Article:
Poll: Most Americans ‘worn out’ by coronavirus-related changes, almost half ‘angry’ about them
A majority of Americans say they feel “worn out” by COVID-19-related changes they have had to make in their daily lives and nearly half say they are “angry” about them, according to a new poll taken more than a year and a half after the World Health Organization (WHO) first labeled the coronavirus a global pandemic.
The poll, conducted by Monmouth University, found that 60 percent of adults surveyed feel worn out by the pandemic and the changes they have made in their daily lives, with 36 percent saying they feel worn out “a lot,” and 24 percent saying they feel worn out “a little.”
Thirty-nine percent of respondents said they do not feel worn out by such changes at all.
Additionally, the poll found that 45 percent of adults have felt angry because of the pandemic and changes they have been forced to make in their daily lives, with 24 percent saying they have felt angry “a lot,” and 21 percent saying they have felt angry “a little.”
However, the majority of respondents — 55 percent — said they do not feel angry about such changes at all.
Republicans were more likely than Democrats to say they feel angry about the pandemic’s effects on their lives, with 63 percent of those on the right saying so compared with 34 percent on the left, according to the poll.
When it came to being worn out by the pandemic, however, political party did not play a role in responses. Sixty-four percent of Republicans said they feel at least a little worn out by pandemic-related changes, while 63 percent of Democrats said the same.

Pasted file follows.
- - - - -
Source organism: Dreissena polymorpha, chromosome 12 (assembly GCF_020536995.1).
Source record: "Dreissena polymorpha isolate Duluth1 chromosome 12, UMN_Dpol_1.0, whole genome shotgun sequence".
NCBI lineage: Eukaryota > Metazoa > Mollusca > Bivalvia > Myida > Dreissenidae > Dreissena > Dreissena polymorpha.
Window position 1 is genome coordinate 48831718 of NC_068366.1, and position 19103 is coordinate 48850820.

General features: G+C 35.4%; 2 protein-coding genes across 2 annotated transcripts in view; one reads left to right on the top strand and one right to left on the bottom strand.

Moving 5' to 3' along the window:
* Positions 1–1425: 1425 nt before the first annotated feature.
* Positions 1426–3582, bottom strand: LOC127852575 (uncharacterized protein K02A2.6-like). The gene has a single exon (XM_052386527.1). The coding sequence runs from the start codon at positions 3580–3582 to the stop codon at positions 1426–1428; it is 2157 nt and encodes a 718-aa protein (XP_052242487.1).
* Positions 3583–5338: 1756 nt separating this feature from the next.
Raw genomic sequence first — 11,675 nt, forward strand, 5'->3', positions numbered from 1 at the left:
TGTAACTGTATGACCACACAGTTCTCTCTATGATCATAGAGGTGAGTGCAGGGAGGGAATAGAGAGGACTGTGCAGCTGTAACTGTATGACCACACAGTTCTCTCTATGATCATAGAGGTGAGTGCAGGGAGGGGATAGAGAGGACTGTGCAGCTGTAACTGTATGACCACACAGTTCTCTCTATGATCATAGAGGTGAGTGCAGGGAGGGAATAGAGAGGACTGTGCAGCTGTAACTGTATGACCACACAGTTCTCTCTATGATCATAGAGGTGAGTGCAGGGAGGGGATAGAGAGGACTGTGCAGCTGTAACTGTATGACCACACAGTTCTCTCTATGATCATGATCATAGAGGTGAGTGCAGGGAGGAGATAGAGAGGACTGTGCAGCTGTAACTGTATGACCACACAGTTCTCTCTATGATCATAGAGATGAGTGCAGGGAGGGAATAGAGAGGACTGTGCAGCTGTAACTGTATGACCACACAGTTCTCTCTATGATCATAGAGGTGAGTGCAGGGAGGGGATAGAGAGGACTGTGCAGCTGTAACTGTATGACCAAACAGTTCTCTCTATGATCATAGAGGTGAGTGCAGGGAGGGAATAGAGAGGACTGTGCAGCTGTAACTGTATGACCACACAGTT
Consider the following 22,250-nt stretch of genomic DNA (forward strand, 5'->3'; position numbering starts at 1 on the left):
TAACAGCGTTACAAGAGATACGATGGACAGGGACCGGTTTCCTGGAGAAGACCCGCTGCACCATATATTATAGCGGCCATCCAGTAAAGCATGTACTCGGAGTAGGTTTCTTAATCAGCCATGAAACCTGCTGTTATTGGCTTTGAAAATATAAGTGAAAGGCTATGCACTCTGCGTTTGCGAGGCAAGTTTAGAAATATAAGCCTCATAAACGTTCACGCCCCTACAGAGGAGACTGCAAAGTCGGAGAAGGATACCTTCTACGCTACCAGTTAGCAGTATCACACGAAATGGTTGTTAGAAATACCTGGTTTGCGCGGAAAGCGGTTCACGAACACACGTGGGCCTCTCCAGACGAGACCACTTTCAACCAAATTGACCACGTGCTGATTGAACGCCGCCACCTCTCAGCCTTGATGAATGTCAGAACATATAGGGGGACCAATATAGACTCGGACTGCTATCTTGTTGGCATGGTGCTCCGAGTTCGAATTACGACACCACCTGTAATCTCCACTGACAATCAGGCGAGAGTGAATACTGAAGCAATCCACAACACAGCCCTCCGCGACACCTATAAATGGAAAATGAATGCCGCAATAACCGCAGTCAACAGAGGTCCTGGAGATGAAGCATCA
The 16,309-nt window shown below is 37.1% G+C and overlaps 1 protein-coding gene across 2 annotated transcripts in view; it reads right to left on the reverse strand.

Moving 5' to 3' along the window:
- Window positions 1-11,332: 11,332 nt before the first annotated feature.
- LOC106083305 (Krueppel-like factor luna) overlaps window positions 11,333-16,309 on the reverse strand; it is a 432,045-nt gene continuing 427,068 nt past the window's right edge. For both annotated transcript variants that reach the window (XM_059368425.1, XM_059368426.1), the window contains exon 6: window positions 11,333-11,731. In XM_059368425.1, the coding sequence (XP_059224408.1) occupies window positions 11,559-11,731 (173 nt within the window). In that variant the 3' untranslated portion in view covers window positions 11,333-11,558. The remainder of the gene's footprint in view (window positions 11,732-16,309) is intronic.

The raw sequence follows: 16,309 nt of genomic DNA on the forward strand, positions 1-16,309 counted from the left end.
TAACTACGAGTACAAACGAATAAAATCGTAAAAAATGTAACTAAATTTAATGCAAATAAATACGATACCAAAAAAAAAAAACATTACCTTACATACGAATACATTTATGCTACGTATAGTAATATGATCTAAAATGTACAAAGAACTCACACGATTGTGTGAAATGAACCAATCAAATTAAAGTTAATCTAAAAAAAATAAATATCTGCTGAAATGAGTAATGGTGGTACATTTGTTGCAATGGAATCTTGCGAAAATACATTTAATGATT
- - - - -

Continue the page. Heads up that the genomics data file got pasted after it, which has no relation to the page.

The new poll numbers come as the U.S. is in its 22nd month of living with COVID-19 after the WHO declared the virus a global pandemic in March 2020.
Since then, Americans have dealt with economic turmoil, lockdowns, remote education and work and mask mandates, among other impacts.
Monmouth University found significant overlap between those feeling — or not feeling — worn out and angry about how the pandemic had impacted their lives: 36 percent of Americans who were polled reported feeling both worn out and angry, while on the opposite side of the spectrum, 30 percent said they felt neither worn out nor angry.
Another 25 percent said they felt worn out but not angry, and 9 percent said they felt angry but not worn out.
The poll surveyed 808 adults in the U.S. between Dec. 2 and Dec. 6. The margin of error is plus or minus 3.5 percentage points.